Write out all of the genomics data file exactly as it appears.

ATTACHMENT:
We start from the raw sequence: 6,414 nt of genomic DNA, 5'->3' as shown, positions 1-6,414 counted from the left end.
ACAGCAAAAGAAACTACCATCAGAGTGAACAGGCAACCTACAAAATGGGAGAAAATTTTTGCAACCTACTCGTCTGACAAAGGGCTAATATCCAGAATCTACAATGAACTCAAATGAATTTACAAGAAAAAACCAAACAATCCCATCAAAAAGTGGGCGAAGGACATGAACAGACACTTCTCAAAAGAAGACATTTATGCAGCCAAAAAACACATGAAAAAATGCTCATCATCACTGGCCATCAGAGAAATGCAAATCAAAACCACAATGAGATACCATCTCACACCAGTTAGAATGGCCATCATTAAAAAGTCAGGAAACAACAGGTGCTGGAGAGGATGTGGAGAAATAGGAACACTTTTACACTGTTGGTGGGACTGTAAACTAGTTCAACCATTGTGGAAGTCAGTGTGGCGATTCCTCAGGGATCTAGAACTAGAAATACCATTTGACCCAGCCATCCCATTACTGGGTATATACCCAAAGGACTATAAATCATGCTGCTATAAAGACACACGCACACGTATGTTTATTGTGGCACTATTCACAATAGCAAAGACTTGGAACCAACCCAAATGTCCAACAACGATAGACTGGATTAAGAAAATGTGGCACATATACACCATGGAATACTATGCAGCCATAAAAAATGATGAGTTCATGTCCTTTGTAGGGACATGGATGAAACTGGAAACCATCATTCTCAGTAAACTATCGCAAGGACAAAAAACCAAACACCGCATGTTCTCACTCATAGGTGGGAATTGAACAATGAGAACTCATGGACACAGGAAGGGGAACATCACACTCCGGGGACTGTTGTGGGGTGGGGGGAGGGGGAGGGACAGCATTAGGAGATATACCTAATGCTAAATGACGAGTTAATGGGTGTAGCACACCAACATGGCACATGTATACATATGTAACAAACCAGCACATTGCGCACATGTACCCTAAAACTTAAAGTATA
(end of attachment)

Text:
We start from the raw sequence: 6,414 nt of genomic DNA, 5'->3' as shown, positions 1-6,414 counted from the left end.
ACAGCAAAAGAAACTACCATCAGAGTGAACAGGCAACCTACAAAATGGGAGAAAATTTTTGCAACCTACTCGTCTGACAAAGGGCTAATATCCAGAATCTACAATGAACTCAAATGAATTTACAAGAAAAAACCAAACAATCCCATCAAAAAGTGGGCGAAGGACATGAACAGACACTTCTCAAAAGAAGACATTTATGCAGCCAAAAAACACATGAAAAAATGCTCATCATCACTGGCCATCAGAGAAATGCAAATCAAAACCACAATGAGATACCATCTCACACCAGTTAGAATGGCCATCATTAAAAAGTCAGGAAACAACAGGTGCTGGAGAGGATGTGGAGAAATAGGAACACTTTTACACTGTTGGTGGGACTGTAAACTAGTTCAACCATTGTGGAAGTCAGTGTGGCGATTCCTCAGGGATCTAGAACTAGAAATACCATTTGACCCAGCCATCCCATTACTGGGTATATACCCAAAGGACTATAAATCATGCTGCTATAAAGACACACGCACACGTATGTTTATTGTGGCACTATTCACAATAGCAAAGACTTGGAACCAACCCAAATGTCCAACAACGATAGACTGGATTAAGAAAATGTGGCACATATACACCATGGAATACTATGCAGCCATAAAAAATGATGAGTTCATGTCCTTTGTAGGGACATGGATGAAACTGGAAACCATCATTCTCAGTAAACTATCGCAAGGACAAAAAACCAAACACCGCATGTTCTCACTCATAGGTGGGAATTGAACAATGAGAACTCATGGACACAGGAAGGGGAACATCACACTCCGGGGACTGTTGTGGGGTGGGGGGAGGGGGAGGGACAGCATTAGGAGATATACCTAATGCTAAATGACGAGTTAATGGGTGTAGCACACCAACATGGCACATGTATACATATGTAACAAACCAGCACATTGCGCACATGTACCCTAAAACTTAAAGTATA